Scam Alert: Donors Beware — That Charity May Not be What it Seems



BBB ScamTracker received reports about alleged charities using tactics that consumers believe are using shady tactics to solicit donations. If an organization isn’t a charity, then the contributions are not “donations” and cannot be deducted from your taxes.

How the Scam Works

An unsolicited call shows up on the Caller ID from someone claiming to be representing a nonprofit organization. In some cases, the “charity” has a name that includes a law enforcement word (“police,” “trooper,” etc.). There are plenty of variations on this scam. The caller explains that the goal of this nonprofit is to help keep police officers, their families, or even police dogs safe.

The organization’s goals may seem noble, but it is recommended to research the organization before making a pledge. A previous BBB investigation revealed many red flags about one of these groups, including the fact that contributions are not tax-deductible, and no information is available on the organization’s president, board members, and active chapters. According to tax records, only a small fraction of donations made to the organization actually support law enforcement officers. This is just one example of how fundraisers can look and sound like a charity, but actually be lining the pockets of opportunists.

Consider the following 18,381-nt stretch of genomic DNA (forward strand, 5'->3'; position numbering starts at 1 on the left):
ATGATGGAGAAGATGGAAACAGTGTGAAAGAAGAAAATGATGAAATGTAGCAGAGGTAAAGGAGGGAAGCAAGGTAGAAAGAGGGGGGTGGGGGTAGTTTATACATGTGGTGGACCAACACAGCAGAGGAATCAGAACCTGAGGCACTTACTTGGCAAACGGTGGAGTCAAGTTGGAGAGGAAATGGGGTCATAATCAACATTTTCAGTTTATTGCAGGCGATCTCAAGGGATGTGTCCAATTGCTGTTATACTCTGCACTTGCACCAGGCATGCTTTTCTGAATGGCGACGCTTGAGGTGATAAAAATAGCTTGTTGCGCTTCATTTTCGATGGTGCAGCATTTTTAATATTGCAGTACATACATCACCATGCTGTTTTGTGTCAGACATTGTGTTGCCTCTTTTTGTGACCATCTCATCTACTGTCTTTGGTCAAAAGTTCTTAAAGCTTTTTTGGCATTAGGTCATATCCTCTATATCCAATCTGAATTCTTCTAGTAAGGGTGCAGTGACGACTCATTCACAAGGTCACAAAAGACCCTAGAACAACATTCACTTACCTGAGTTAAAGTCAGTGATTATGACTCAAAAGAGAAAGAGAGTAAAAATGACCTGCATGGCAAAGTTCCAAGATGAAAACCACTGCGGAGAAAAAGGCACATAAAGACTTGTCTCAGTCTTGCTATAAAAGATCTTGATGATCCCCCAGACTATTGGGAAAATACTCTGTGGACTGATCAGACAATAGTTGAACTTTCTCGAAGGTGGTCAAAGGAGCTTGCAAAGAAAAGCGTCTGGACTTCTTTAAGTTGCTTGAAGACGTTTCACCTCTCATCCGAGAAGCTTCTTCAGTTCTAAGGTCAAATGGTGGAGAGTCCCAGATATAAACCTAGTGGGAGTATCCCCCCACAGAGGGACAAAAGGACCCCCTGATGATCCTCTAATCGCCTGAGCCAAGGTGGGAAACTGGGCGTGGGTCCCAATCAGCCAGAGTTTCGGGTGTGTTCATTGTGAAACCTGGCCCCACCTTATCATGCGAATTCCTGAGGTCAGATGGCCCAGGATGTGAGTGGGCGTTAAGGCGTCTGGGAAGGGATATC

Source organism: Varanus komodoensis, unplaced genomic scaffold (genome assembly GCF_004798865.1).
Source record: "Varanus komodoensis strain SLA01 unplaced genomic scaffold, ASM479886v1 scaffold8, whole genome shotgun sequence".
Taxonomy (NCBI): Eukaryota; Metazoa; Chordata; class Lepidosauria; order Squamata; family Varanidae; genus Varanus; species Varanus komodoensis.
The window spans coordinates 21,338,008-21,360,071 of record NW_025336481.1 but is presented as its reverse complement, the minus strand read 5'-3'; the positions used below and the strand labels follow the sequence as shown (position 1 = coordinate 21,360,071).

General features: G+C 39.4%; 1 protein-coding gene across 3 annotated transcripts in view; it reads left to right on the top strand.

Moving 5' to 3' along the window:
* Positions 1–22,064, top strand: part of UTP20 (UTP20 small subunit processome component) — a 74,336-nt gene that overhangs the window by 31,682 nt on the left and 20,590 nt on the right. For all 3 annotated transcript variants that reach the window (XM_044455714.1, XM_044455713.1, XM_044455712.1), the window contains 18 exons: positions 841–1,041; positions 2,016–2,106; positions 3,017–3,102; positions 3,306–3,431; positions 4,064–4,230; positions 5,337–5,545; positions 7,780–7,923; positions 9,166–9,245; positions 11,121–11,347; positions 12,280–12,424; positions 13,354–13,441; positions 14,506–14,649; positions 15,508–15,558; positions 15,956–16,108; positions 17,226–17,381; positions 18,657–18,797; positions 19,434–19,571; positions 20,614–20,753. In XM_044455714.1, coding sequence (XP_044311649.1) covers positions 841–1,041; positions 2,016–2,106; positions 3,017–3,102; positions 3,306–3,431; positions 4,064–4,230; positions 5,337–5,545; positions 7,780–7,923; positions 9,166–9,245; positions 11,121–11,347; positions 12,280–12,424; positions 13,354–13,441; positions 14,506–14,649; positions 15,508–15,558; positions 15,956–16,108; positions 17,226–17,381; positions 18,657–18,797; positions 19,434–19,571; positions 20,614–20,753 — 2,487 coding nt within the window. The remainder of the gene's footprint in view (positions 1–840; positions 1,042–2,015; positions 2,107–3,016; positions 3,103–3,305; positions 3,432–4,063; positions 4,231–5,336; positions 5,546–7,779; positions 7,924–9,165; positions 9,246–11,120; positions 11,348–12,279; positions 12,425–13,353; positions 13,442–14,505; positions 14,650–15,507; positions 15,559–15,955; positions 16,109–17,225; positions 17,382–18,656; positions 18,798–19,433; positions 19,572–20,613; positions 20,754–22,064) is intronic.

If you begin asking specific questions about the organization or how the money will be used, the caller may not answer and may be told to call a different number where your questions are also deflected or evaded. Callers often use intimidation tactics or try to make you feel guilty about not supporting their cause. Don’t fall for it!  It’s all a way to get your credit card information and a donation.

How to Avoid Donation Scams

  • Research before donating. If a nonprofit organization isn’t completely transparent, it’s impossible to know for sure the money contributed will support a good cause. Ask for documentation on how much of the contribution will be used for program services, how much will go for fundraising, and management expenses.
  • Don’t give in to intimidation tactics. If a caller makes causes discomfort through guilt or using an urgent plea to give right this minute, it’s best to simply hang up. Intimidation tactics are often used by scammers and are a red flag.
  • Check the charity’s rating on Give.org. For a charity to receive BBB accreditation, it must meet 20 Standards of Accountability covering everything from governance to fundraising. If the organization does not appear on BBB’s website, that does not mean they are not a real charity, but it can be a warning that you need to do more investigation before you give.
  • Give locally. Contact your local or state/provincial law enforcement agency and ask how you can support them. Most agencies have a non-profit “Friends of” type organization and will be happy to refer you to a more worthwhile option.

For More Information

Visit the BBB Wise Giving Alliance website, Give.org for more information on charitable giving.

If you’ve been the victim of a charity scam, help others avoid the same fate by reporting your experience at BBB.org/scamtracker.

Information courtesy of the Better Business Bureau

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